New Teague Park now in the city’s hands
CARIBOU, Maine — The new Teague Park facility is now in the city of Caribou’s hands after the City Council accepted a quit claim deed on behalf of the school administration during a Nov. 16 meeting. The park was relocated across the street from its former Bennett Drive location as part of the $54 million Caribou Community School project.
Caribou City Manager Dennis Marker said that with the new park being built on property owned by the school, the project and property had been under RSU 39 (Caribou and Stockholm school district) ownership.
“As part of the overall new school project, this was essentially replacing what we had in the old Teague Park on the new site,” Marker said. “They were hoping that the city would accept the deed earlier this year, but with the way things were happening with the final punch list, we indicated that we were not going to accept the deed until the final punch list was addressed to the satisfaction of [Caribou Parks and Recreation Superintendent Gary] Marquis and [Caribou Chief Building Official] Penny Thompson.”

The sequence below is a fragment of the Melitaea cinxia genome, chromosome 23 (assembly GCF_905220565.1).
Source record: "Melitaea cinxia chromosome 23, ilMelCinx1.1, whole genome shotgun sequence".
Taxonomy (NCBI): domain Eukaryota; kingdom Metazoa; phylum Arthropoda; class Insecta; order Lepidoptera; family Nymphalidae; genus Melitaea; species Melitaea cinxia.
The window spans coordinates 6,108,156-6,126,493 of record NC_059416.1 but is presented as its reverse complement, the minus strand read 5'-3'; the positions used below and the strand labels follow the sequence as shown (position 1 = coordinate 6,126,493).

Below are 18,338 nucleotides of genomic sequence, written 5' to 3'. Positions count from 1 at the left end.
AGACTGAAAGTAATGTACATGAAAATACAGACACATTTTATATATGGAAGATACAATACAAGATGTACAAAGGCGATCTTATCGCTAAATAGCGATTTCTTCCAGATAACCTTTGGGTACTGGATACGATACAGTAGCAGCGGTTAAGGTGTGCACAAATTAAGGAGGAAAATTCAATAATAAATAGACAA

As of last week, he said contractors and architects associated with the Caribou Community School project have completed the final touches on the park, and the city now feels confident accepting the deed.
Marquis told council members that he recently saw contractors with Underwood Electric and Soderberg Construction straightening out a utility pole on the property — alleviating one of the major concerns with the project. He added that work on a small catch basin will be quickly addressed in the future, but is not something that precludes the city from taking over the property.
He said there are plans to point the lights on the ball field in the future, but the work would cause damage to the ground if it happened now. There are plans to conclude this aspect of the project once the snow clears in 2021.
Deputy Mayor Thomas Ayer, who was acting chairperson for the meeting in Mayor Mark Goughan’s absence, asked Marquis if there was a resolution to a fence placed on Daigle Oil Company property adjacent to the park, and if the deed protects the city if another company buys Daigle Oil Company and decides to remove the fence.
Marquis said a provision protecting the fence will be in the deed for DOC, as well as any future companies that may buy that adjacent property.
“Are there any other minute details, or anything else that’s less than perfect on this thing?,” Ayer asked.
“We’re really happy right now,” Marquis said. “The biggest one was the pole, because everybody could see it. It was noticeable that much. Now, it’s straight and everything is put back together. We’re good to go and now we’re going to get ready to start making the ice rink.”